Prediction of driving safety in individuals with homonymous hemianopia and quadrantanopia from clinical neuro-imaging

Vaphiades, Michael S., Kline, Lanning B., McGwin Jr., Gerald, Owsley, Cynthia, Shah, Ritu, & Wood, Joanne M. (2014) Prediction of driving safety in individuals with homonymous hemianopia and quadrantanopia from clinical neuro-imaging. Journal of Ophthalmology, 2014, pp. 1-6.

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Abstract

BACKGROUND: The objective of this study was to determine whether it is possible to predict driving safety in individuals with homonymous hemianopia or quadrantanopia based upon a clinical review of neuro-images that are routinely available in clinical practice.

METHODS: Two experienced neuro-ophthalmologists viewed a summary report of the CT/MRI scans of 16 participants with homonymous hemianopic or quadrantanopic field defects which provided information regarding the site and extent of the lesion and made predictions regarding whether they would be safe/unsafe to drive. Driving safety was defined using two independent measures: (1) The potential for safe driving was defined based upon whether the participant was rated as having the potential for safe driving, determined through a standardized on-road driving assessment by a certified driving rehabilitation specialist conducted just prior and (2) state recorded motor vehicle crashes (all crashes and at-fault). Driving safety was independently defined at the time of the study by state recorded motor vehicle crashes (all crashes and at-fault) recorded over the previous 5 years, as well as whether the participant was rated as having the potential for safe driving, determined through a standardized on-road driving assessment by a certified driving rehabilitation specialist.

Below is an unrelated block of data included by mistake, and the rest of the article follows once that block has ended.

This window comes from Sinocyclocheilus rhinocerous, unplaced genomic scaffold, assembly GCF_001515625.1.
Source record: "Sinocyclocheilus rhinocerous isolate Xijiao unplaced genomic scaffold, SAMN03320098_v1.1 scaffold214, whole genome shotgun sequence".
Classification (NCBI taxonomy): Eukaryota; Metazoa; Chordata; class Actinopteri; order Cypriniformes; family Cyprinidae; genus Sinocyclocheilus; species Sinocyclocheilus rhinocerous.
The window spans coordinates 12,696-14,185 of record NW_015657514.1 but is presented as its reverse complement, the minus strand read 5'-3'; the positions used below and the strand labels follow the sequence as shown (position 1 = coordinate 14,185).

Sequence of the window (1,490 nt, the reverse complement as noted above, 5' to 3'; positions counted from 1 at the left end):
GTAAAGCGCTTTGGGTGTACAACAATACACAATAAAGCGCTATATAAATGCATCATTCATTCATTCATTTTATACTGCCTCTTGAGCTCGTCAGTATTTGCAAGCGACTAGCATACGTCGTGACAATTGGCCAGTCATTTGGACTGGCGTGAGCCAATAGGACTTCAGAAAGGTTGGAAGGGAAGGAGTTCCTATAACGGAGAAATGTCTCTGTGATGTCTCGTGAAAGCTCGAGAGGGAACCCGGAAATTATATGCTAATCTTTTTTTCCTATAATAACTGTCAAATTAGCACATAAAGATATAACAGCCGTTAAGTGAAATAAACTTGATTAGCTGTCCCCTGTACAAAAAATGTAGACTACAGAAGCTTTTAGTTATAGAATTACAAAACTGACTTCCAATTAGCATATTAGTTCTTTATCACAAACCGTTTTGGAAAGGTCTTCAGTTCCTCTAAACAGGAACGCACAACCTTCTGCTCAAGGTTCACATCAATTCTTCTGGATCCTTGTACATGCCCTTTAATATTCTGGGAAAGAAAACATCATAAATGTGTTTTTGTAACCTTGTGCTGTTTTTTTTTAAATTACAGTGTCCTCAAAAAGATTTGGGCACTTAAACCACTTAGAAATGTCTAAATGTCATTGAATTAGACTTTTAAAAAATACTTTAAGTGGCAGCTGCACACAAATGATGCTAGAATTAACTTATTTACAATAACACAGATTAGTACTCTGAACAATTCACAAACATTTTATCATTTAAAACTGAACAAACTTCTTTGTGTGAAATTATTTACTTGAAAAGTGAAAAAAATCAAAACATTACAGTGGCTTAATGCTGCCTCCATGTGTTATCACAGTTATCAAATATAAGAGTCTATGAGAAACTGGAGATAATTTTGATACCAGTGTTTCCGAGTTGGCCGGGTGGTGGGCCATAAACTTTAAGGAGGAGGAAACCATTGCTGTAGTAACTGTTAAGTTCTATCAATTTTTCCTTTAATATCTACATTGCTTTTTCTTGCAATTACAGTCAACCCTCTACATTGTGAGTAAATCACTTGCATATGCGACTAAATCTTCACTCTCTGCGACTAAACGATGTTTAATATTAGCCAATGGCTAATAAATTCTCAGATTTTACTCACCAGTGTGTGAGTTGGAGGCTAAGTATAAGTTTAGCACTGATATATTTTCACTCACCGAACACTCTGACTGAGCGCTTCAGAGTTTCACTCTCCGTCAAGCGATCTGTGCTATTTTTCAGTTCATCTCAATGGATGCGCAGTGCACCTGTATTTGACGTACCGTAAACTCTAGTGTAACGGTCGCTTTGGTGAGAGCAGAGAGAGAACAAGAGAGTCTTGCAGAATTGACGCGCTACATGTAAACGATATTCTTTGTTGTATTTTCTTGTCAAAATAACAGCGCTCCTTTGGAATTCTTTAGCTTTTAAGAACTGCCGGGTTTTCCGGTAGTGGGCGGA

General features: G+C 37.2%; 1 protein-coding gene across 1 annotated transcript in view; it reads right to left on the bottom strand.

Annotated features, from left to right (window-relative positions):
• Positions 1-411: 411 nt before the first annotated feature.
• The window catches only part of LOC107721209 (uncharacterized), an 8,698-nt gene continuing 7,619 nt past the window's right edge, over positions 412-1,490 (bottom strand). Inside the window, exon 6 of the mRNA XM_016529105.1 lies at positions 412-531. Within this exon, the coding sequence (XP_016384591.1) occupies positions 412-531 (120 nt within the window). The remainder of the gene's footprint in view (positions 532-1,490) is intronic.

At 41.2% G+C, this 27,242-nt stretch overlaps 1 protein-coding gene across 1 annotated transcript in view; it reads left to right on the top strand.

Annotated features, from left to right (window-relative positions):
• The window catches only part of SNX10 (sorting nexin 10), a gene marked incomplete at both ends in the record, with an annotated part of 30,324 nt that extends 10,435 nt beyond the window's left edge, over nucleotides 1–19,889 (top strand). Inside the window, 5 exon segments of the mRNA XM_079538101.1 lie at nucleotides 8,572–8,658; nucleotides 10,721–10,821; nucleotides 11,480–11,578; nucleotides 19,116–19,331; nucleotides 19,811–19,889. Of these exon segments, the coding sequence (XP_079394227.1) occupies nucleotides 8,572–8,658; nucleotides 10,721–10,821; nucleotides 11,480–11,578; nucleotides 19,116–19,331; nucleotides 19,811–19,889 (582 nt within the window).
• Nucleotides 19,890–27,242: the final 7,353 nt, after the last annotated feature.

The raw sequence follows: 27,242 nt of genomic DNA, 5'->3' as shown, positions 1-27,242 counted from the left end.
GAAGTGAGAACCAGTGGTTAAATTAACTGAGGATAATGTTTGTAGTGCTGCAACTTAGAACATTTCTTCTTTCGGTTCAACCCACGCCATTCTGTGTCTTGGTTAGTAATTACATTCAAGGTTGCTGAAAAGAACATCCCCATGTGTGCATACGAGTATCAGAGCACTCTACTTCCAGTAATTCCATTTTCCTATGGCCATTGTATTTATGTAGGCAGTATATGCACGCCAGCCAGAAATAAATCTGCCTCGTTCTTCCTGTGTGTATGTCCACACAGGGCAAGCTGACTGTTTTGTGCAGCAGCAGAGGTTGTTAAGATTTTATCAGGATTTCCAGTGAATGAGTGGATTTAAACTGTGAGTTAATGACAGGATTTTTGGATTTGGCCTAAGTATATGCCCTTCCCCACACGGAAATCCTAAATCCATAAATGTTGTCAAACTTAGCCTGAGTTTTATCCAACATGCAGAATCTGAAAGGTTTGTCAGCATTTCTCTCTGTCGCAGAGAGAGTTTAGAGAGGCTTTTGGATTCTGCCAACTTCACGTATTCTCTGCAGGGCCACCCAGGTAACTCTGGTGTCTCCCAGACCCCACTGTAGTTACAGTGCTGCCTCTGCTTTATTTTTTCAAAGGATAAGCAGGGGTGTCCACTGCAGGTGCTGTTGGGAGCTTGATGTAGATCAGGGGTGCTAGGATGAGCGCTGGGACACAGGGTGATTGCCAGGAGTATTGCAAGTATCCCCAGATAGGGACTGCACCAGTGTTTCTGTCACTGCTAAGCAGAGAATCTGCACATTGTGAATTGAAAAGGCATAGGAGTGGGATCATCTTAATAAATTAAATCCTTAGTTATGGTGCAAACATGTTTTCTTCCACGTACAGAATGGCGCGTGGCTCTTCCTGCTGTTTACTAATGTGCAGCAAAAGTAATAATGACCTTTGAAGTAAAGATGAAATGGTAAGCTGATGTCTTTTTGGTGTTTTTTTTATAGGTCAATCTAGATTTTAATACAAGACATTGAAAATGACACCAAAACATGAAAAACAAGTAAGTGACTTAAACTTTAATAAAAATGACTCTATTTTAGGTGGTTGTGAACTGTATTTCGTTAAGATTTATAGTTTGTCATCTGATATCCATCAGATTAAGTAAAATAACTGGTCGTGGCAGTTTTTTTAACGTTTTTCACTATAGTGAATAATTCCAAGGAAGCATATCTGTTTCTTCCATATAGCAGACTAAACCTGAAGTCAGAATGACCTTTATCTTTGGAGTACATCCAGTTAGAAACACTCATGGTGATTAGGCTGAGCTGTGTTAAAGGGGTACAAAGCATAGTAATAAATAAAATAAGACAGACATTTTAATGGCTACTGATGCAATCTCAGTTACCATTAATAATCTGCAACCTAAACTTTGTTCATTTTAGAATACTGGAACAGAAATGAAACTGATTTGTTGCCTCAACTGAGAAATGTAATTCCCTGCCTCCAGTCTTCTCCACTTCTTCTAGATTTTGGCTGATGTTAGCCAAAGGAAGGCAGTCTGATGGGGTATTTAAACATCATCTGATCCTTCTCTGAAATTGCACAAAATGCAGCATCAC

RESULTS: The ability to predict driving safety was highly variable regardless of the driving outcome measure, ranging from 31% to 63% (kappa levels ranged from -0.29 to 0.04). The level of agreement between the neuro-ophthalmologists was also only fair (kappa =0.28).

CONCLUSIONS: The findings suggest that clinical evaluation of summary reports currently available neuro-images by neuro-ophthalmologists is not predictive of driving safety. Future research should be directed at identifying and/or developing alternative tests or strategies to better enable clinicians to make these predictions.

Impact and interest:

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ID Code: 66780
Item Type: Journal Article
Refereed: Yes
Additional Information: Published online open access journal/ Article ID 754042
Keywords: driving safety, homonymous hemianopia, quadrantanopia, imaging
DOI: 10.1155/2014/754042
ISSN: 2090-004X
Divisions: Current > QUT Faculties and Divisions > Faculty of Health
Current > Institutes > Institute of Health and Biomedical Innovation
Current > Schools > School of Optometry & Vision Science
Copyright Owner: Copyright 2013 Please consult the authors
Deposited On: 30 Jan 2014 23:29
Last Modified: 19 May 2014 04:37

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